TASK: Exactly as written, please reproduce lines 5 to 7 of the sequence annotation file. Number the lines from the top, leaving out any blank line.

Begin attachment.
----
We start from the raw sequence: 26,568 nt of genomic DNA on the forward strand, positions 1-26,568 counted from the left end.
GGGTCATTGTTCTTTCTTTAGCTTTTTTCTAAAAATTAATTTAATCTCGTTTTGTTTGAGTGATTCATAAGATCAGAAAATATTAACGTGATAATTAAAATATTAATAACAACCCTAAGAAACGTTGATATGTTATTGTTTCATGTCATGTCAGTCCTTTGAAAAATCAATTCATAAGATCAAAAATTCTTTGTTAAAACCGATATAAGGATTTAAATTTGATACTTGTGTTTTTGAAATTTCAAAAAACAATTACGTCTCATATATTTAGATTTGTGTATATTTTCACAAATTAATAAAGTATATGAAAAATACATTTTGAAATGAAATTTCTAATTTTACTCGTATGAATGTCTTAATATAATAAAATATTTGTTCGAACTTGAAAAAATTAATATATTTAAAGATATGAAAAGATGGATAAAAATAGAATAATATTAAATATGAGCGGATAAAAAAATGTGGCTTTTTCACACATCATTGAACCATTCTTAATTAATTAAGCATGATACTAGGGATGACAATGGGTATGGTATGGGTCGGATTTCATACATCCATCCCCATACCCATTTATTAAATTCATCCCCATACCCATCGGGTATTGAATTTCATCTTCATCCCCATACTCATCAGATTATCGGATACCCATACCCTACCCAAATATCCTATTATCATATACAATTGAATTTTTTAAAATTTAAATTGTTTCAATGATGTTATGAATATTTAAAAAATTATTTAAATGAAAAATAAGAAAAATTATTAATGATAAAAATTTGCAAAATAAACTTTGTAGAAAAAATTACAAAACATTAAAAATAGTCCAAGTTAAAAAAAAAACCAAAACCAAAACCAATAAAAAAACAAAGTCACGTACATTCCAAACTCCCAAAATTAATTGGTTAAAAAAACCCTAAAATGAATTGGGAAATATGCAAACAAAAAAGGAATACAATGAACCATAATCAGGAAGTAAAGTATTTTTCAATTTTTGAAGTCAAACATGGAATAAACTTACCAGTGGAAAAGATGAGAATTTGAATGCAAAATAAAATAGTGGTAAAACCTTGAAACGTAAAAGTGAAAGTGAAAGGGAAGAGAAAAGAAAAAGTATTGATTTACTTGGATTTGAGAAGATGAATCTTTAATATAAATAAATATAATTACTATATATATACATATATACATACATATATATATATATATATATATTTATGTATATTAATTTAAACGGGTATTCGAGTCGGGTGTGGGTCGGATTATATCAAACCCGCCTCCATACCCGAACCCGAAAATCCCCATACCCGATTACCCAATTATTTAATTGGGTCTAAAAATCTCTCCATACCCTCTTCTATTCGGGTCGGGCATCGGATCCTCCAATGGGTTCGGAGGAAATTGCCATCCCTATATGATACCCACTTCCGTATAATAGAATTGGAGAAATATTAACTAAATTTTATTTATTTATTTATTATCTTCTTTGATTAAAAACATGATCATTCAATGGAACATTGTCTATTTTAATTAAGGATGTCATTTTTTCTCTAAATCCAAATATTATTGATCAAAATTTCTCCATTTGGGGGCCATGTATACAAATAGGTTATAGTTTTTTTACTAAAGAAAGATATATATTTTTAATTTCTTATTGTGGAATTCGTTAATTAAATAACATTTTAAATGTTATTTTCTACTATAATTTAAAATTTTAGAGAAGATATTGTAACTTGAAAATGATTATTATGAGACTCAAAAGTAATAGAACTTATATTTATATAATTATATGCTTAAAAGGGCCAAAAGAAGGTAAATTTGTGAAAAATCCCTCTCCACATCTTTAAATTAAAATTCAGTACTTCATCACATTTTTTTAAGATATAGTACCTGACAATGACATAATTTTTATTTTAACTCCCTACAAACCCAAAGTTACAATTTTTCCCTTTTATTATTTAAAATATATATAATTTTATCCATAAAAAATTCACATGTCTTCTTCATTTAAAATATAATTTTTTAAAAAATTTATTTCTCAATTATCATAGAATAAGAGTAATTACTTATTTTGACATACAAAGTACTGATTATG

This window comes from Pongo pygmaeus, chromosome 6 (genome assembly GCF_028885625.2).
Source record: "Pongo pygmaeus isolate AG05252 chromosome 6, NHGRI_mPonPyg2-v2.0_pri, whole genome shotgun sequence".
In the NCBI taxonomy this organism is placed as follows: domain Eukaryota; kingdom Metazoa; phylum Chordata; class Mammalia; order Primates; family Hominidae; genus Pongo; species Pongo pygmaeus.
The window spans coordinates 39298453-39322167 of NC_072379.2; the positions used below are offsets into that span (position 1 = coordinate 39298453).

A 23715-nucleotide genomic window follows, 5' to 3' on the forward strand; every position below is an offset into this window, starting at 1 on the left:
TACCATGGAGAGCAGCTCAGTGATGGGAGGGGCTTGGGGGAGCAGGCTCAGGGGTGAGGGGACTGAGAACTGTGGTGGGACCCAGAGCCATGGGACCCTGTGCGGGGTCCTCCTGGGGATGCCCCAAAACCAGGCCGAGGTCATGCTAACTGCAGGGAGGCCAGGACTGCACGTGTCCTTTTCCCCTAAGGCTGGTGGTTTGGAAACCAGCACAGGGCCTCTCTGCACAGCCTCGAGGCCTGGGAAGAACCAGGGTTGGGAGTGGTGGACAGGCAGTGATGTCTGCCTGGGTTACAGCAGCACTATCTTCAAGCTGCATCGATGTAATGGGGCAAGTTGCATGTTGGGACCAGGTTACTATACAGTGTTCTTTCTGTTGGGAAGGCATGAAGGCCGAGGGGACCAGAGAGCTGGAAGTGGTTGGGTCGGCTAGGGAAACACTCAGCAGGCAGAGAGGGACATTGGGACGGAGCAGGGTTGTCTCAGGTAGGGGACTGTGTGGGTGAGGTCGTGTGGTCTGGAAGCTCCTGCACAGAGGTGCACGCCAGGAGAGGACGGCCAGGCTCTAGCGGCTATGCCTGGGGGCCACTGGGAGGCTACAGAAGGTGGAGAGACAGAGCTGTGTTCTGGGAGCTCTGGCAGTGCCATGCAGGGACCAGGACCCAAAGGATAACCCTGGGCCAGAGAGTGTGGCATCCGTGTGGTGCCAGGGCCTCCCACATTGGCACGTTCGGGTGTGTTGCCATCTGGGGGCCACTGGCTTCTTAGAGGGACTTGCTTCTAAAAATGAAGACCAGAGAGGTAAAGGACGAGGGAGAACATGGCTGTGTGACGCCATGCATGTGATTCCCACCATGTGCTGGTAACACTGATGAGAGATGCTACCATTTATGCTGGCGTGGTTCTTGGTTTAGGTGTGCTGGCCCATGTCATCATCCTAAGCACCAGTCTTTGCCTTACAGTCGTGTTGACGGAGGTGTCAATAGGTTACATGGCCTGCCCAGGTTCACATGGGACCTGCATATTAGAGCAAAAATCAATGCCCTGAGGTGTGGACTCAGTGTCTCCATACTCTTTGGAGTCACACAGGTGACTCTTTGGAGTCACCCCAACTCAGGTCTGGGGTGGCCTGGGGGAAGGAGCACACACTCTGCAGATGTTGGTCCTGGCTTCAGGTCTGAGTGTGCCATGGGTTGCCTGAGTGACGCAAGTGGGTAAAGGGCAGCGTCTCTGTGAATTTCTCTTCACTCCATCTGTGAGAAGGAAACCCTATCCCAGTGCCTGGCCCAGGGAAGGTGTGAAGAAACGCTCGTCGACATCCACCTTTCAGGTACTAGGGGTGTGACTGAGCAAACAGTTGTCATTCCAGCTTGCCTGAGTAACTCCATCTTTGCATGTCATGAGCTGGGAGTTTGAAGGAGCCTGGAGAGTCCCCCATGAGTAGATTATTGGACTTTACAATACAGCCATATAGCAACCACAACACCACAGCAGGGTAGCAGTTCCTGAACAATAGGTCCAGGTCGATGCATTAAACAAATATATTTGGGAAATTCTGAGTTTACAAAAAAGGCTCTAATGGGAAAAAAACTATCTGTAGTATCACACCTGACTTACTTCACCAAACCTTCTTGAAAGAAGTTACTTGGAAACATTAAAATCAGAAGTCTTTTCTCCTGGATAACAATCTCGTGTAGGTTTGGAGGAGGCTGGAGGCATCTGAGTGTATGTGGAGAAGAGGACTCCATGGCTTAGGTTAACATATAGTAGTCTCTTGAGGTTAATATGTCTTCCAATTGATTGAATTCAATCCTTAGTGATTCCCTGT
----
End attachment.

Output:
In the NCBI taxonomy this organism is placed as follows: domain Eukaryota; kingdom Metazoa; phylum Chordata; class Mammalia; order Primates; family Hominidae; genus Pongo; species Pongo pygmaeus.
The window spans coordinates 39298453-39322167 of NC_072379.2; the positions used below are offsets into that span (position 1 = coordinate 39298453).

A 23715-nucleotide genomic window follows, 5' to 3' on the forward strand; every position below is an offset into this window, starting at 1 on the left: